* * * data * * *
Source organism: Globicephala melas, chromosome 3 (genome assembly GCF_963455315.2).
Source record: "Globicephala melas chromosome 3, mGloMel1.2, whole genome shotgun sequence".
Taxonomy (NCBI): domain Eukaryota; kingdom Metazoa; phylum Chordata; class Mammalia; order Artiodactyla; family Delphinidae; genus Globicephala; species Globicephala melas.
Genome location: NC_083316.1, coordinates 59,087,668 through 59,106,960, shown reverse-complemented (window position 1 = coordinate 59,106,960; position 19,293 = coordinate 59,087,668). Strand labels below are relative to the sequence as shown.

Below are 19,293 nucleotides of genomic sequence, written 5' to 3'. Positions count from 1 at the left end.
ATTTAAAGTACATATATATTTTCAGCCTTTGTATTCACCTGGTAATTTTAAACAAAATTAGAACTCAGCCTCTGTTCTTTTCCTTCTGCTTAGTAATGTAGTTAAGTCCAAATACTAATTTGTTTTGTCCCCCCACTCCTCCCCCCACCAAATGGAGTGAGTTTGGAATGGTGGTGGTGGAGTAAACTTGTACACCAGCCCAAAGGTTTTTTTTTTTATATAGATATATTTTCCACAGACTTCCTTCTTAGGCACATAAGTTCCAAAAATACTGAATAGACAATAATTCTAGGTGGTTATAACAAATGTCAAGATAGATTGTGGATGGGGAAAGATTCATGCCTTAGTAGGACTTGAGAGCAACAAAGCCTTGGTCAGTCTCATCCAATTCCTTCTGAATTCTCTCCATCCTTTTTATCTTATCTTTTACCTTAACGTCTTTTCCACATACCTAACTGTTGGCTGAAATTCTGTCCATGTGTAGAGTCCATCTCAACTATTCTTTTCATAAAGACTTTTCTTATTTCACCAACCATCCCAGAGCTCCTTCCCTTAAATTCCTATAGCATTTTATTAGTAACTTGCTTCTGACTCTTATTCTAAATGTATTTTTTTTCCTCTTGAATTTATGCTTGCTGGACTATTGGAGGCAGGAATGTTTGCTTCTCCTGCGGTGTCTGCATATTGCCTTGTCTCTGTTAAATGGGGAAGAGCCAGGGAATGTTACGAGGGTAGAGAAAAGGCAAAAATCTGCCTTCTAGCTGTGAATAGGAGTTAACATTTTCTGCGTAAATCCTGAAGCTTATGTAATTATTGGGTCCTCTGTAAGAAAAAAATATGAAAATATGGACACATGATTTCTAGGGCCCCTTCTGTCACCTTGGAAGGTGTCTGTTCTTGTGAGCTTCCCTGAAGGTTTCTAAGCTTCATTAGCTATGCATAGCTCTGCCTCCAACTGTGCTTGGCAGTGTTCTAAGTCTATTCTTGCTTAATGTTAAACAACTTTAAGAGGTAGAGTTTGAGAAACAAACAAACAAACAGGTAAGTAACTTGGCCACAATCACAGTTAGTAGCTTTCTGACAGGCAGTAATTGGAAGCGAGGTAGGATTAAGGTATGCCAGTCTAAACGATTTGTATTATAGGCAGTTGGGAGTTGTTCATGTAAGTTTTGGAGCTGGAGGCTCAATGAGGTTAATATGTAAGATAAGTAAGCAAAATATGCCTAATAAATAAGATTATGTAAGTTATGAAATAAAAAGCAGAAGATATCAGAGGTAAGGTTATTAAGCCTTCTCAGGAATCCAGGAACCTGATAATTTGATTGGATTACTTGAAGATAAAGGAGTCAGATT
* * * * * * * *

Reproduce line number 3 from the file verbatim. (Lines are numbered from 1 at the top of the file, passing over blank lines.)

Taxonomy (NCBI): domain Eukaryota; kingdom Metazoa; phylum Chordata; class Mammalia; order Artiodactyla; family Delphinidae; genus Globicephala; species Globicephala melas.